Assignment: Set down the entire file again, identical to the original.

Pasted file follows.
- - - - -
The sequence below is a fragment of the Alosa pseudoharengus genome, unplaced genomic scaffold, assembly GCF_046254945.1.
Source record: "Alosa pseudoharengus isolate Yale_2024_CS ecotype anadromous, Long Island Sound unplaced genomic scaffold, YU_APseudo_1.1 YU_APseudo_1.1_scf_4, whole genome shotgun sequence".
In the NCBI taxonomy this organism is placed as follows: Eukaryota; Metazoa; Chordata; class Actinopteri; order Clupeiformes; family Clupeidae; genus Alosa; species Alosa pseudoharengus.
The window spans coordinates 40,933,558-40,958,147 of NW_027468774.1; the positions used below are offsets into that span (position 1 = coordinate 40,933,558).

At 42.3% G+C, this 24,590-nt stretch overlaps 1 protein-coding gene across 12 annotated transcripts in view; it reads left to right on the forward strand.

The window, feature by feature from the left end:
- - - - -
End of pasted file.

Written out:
The sequence below is a fragment of the Alosa pseudoharengus genome, unplaced genomic scaffold, assembly GCF_046254945.1.
Source record: "Alosa pseudoharengus isolate Yale_2024_CS ecotype anadromous, Long Island Sound unplaced genomic scaffold, YU_APseudo_1.1 YU_APseudo_1.1_scf_4, whole genome shotgun sequence".
In the NCBI taxonomy this organism is placed as follows: Eukaryota; Metazoa; Chordata; class Actinopteri; order Clupeiformes; family Clupeidae; genus Alosa; species Alosa pseudoharengus.
The window spans coordinates 40,933,558-40,958,147 of NW_027468774.1; the positions used below are offsets into that span (position 1 = coordinate 40,933,558).

At 42.3% G+C, this 24,590-nt stretch overlaps 1 protein-coding gene across 12 annotated transcripts in view; it reads left to right on the forward strand.

The window, feature by feature from the left end: